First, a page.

When York, who was a prominent doctor with two brothers who knew of his travel plans, went missing, the brothers instituted a search for him. One of the brothers, Colonel A.M. York, formed a massive search party composed of 50 men. His search party questioned travelers and homesteaders along the trail. The search party stopped at the Bender Inn. The Benders admitted that Dr. York had stopped at their place, but said that he had moved on from there. Kate even offered to use her psychic abilities to help find York.
Though suspicion did not initially settle on the Benders, travelers did begin to avoid that area. The neighboring communities began to suggest that someone in Osage Township was responsible for the disappearances. In response, Osage Township held a community meeting to discuss the issue. Both John, Sr. And John, Jr. attended the meeting. At the meeting, the community members discussed ten missing people. “With the full realization that there truly was a major problem in their township, the group decided to search every farmstead between Big Hill Creek and Drum Creek.” (Weiser). Almost everyone at the meeting agreed to allow someone to search their property, but the Benders did not.
Sometime after the meeting, one of the other attendees, Billy Tole, who was also a neighbor of the Benders, noticed that the Bender Inn had been abandoned. In addition, he noticed that the animals on the Bender farm were not fed. When Tole reported his findings to the Township Trustee, Leroy Dick, Dick made the decision to form a search party. When the search party entered the Benders’ cabin, they discovered that it had been emptied, suggesting that the Benders had fled the area. In addition, they noticed a horrible smell in the abandoned cabin. They discovered a trap door, which was nailed shut, in the cabin’s floor. “Prying it open, the men found a six foot deep hole that was filled with clotted blood, causing the terrible odor.” (Weiser). Though this finding was gruesome there were no bodies in the hole, and no bodies anywhere underneath the cabin. However, they found the first body near the cabin; it was the body of Dr. William H. York, whose brother, Colonel York, was part of the search party. York had clearly been murdered; not only was his skull bludgeoned, but his throat had also been cut. The search party continued digging throughout the next day, finding nine other bodies and miscellaneous body parts. In addition to male victims, the Benders had killed a woman and a young girl. Another of York’s brothers offered a $1,000 award for information leading to the Benders’ arrests. Kansas Governor Thomas Osborn offered an additional $2,000 reward for the apprehension of the missing Benders.
The Benders fled by train. John, Jr. And Kate took the train to Dennison, Texas, and then traveled near the Texas / New Mexico border, which was then firmly situated in outlaw country. Ma and John, Sr. allegedly went to St. Louis. Many people attempted to apprehend the Benders, and soon it became commonplace to hear reports that the Benders had been killed. Whether or not anyone ever actually captured or killed the Benders is still unknown.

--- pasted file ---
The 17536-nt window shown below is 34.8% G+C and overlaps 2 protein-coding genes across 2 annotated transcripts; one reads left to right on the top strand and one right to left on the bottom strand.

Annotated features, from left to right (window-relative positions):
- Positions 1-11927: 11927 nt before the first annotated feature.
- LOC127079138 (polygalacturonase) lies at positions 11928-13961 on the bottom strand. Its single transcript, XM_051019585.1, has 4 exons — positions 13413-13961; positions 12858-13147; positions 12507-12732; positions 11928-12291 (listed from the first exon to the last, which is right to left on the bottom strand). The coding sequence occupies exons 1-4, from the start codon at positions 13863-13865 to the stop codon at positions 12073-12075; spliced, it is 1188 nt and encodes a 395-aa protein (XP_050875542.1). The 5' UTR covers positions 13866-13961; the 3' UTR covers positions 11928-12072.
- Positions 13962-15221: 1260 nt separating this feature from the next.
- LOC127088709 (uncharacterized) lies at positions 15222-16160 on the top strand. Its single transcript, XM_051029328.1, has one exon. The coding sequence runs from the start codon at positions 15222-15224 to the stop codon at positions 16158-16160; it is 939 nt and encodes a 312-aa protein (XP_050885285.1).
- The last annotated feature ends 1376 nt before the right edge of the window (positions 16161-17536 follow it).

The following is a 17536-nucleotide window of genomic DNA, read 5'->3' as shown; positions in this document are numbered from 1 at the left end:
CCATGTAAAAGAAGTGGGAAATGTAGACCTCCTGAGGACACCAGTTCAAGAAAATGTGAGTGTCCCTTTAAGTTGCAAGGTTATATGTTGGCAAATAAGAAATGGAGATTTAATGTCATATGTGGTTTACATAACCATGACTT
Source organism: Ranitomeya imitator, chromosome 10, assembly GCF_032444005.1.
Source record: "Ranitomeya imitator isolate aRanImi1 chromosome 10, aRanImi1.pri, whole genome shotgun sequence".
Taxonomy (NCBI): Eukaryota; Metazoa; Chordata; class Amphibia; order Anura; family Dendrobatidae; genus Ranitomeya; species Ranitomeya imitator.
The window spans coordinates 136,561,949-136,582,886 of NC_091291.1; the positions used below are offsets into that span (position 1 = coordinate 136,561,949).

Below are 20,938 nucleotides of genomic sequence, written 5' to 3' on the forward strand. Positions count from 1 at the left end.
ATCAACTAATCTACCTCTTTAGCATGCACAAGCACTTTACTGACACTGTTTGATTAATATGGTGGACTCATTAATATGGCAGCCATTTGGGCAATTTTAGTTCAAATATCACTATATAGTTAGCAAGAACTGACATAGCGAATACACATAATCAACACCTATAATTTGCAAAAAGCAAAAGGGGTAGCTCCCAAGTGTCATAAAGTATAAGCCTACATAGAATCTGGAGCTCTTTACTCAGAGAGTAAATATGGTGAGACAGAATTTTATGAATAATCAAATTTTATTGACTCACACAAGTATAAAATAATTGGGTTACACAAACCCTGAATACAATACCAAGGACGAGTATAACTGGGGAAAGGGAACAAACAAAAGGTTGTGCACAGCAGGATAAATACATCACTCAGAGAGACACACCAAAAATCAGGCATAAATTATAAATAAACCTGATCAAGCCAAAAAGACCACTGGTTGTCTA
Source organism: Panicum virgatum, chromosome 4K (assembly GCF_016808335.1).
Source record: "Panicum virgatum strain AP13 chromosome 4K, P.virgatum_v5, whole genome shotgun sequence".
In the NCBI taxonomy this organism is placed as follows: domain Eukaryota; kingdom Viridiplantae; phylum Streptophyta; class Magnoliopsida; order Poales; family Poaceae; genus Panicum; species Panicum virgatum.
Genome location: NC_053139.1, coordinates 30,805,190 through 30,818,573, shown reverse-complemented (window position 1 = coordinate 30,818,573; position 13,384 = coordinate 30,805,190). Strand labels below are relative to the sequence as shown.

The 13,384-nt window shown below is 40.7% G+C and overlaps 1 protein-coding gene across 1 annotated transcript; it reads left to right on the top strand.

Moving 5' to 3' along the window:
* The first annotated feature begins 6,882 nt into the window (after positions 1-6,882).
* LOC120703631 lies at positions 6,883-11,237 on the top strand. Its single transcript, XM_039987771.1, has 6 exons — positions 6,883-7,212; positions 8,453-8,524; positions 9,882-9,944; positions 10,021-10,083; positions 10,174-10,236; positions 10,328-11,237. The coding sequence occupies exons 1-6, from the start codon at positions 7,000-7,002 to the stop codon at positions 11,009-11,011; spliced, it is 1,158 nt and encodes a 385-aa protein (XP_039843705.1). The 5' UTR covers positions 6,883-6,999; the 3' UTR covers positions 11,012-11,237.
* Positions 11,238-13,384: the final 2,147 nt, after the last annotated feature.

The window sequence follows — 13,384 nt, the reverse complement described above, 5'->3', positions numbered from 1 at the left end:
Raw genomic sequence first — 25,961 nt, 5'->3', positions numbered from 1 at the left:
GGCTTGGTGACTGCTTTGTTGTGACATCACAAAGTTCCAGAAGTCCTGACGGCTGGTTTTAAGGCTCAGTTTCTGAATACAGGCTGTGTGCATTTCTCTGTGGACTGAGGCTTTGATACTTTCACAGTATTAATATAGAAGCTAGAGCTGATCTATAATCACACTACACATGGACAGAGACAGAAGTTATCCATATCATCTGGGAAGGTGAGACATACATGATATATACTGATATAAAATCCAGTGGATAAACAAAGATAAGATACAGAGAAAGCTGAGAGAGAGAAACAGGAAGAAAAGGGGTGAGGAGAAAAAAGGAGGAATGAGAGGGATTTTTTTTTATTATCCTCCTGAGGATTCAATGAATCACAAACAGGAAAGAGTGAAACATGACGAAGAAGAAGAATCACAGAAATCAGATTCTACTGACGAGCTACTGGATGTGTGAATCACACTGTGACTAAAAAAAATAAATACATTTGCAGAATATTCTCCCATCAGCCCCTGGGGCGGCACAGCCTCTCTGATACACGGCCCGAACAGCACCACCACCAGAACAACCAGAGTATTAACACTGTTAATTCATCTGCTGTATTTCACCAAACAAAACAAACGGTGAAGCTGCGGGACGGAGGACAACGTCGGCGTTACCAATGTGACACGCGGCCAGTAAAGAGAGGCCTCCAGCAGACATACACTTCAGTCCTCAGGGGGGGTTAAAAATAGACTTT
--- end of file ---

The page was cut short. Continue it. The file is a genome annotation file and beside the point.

John, Jr. was actually a man named John Gebhardt. Though John, Jr. And Kate played the role of siblings in Kansas, in other locations they played the role of spouses. They were almost certainly engaged in a sexual relationship, and there is speculation that the pair killed any products of that relationship. John Jr. was allegedly tracked to outlaw country, where it was discovered that he had died of apoplexy. Though his death could not be confirmed, John Jr. is the only one of the Benders that was ever truly considered caught.
John, Sr., who was actually John Flickinger, may have committed suicide, or may have been killed by Ma and Kate after fleeing the homestead with the profits of their murders. It is almost certain that John, Sr. was dead, by his own hand or by someone else’s during the time that people were searching for the Benders. However, no one was ever able to truly determine the location of the Bender women. At one point in time, two women were arrested as Ma and Kate Bender, and were actually extradited from Detroit to face charges of murder, but the case was dropped for lack of evidence. In fact, it is impossible to know whether or not the two women who were in police custody were actually Ma and Kate Bender or simply two unfortunate women caught up in the Bender hysteria.
Once the murders came to light, more information about the Benders became available. Ma Bender was not from Germany, but was actually from the Adirondacks. She was born Almira Meik. Ma Bender appears to have been a major impetus in the murders, because she began killing long before her involvement with John, Sr. Or John, Jr., and well before Kate could be considered culpable for any crimes she committed. Meik is believed to have killed her first husband, George Griffith, as well as several subsequent husbands and at least three of her children. Why she chose not to kill Kate is something that will never be known.
With a mother like Ma, Kate may not have been able to escape a life as a killer. She was the fifth child of Meik and George Griffith. Kate was born Eliza Griffith, and at some time married a man named Davis. It is unknown whether or not Kate killed Davis. Kate was believed to have worked as a prostitute at the Bender Inn. (Weiser). In fact, despite Ma Bender’s clear criminal history, blame for the murders fell on Kate Bender. This was partially well-deserved; after all, it is believed that Kate is the one who actually killed the men by slitting their throats. However, it also reveals some of the gender bias of the times, because people were ready to suggest that Kate was the true inspiration for the crimes, despite clear evidence that the entire “family” was working together to commit the murders.
Weiser, Kathy. “The Bloody Benders of Labette County.” Legends of America. 2006. Legends